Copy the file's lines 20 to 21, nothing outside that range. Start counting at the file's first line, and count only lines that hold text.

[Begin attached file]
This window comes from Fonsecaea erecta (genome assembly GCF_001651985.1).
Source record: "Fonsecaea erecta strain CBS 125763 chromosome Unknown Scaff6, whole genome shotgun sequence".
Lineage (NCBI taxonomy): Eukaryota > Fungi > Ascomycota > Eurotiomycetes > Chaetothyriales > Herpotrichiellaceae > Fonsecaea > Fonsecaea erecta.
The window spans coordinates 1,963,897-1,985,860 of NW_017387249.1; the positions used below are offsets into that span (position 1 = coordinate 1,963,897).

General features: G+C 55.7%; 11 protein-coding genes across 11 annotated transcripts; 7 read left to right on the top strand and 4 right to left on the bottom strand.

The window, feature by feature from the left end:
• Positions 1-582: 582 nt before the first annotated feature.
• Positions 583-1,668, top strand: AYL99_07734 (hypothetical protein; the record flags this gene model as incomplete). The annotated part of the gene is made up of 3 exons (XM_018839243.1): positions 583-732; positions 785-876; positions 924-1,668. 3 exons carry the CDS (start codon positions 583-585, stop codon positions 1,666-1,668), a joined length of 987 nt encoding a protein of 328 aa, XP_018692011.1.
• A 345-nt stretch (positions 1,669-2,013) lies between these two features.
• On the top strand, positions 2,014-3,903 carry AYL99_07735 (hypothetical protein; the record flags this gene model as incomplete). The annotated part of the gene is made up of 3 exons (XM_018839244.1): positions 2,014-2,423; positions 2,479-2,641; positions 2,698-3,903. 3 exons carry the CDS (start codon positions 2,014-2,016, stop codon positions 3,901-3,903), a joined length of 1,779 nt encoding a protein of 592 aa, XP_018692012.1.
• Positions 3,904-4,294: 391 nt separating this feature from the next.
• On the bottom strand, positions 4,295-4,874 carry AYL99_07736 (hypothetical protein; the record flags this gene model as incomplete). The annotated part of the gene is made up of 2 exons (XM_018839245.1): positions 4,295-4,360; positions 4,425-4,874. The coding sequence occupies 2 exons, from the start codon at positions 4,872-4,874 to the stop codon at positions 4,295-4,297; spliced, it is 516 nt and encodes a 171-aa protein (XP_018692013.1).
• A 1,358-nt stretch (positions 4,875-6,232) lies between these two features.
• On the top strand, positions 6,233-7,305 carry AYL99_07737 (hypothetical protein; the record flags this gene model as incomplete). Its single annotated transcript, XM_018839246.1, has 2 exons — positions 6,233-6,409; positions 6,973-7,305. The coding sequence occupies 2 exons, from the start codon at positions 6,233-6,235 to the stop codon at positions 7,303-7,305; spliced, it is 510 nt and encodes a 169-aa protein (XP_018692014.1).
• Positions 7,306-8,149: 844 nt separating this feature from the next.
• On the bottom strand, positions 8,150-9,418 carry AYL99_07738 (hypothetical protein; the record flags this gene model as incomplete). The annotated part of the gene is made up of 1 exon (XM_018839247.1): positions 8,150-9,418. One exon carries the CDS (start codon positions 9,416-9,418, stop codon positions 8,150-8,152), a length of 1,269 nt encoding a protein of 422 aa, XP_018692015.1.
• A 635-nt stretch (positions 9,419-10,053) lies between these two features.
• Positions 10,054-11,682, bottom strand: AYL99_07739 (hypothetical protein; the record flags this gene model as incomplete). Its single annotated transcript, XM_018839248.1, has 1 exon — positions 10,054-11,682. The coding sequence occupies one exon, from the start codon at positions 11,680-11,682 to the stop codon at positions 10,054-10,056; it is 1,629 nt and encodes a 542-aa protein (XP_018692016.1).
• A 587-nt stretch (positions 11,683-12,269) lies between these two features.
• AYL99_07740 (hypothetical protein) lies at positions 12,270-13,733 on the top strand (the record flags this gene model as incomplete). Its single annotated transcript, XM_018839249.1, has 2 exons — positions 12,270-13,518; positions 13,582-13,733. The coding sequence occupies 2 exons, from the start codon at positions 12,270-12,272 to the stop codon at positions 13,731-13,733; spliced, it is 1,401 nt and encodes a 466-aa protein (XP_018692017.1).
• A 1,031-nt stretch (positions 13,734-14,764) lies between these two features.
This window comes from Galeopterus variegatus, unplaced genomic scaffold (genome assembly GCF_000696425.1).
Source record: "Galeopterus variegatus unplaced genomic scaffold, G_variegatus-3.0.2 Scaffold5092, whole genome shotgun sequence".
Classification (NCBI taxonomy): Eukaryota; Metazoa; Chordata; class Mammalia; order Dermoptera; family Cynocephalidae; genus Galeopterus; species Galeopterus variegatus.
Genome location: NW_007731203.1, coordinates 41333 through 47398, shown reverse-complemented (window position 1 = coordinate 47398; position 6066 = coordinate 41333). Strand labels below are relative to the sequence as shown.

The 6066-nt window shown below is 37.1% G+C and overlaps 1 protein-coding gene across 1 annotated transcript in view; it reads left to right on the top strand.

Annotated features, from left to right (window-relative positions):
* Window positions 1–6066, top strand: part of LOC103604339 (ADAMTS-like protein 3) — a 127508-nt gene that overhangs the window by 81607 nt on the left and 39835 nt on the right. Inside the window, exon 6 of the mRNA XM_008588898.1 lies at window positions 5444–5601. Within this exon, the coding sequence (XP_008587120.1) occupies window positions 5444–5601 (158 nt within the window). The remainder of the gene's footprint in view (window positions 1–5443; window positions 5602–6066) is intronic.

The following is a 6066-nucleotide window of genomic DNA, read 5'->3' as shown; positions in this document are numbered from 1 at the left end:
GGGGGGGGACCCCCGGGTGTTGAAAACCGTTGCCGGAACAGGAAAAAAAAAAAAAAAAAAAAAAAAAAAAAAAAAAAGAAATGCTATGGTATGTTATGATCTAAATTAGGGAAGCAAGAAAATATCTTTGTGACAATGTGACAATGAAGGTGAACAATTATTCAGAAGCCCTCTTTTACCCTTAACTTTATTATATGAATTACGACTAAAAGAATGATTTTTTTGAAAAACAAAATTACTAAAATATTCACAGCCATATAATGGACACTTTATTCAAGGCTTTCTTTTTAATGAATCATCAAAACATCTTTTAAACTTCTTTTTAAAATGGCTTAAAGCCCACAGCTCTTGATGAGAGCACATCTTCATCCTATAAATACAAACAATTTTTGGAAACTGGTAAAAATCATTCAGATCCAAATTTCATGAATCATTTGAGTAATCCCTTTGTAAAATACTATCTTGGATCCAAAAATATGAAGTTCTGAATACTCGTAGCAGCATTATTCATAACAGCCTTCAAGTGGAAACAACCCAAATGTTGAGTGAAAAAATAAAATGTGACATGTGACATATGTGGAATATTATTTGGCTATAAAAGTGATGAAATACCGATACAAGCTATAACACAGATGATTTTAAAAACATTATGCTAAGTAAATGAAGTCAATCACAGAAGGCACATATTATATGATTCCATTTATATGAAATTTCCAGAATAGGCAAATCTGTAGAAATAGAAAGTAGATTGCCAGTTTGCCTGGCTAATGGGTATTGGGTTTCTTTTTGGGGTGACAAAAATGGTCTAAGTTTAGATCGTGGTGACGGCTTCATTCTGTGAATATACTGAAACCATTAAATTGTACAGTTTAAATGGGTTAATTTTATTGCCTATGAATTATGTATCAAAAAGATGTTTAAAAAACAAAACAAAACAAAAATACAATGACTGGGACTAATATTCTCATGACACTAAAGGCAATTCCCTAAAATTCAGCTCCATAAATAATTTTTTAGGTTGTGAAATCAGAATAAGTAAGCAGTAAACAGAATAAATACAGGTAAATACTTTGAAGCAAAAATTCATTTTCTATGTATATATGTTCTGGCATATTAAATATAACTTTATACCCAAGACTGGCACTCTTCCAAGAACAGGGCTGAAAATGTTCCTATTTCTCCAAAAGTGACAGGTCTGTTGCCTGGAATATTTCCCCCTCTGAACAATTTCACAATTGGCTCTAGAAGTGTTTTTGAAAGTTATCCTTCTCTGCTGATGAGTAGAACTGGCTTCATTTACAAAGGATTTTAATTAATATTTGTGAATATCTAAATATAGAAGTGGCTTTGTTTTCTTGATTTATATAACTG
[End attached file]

• AYL99_07740 (hypothetical protein) lies at positions 12,270-13,733 on the top strand (the record flags this gene model as incomplete). Its single annotated transcript, XM_018839249.1, has 2 exons — positions 12,270-13,518; positions 13,582-13,733. The coding sequence occupies 2 exons, from the start codon at positions 12,270-12,272 to the stop codon at positions 13,731-13,733; spliced, it is 1,401 nt and encodes a 466-aa protein (XP_018692017.1).
• A 1,031-nt stretch (positions 13,734-14,764) lies between these two features.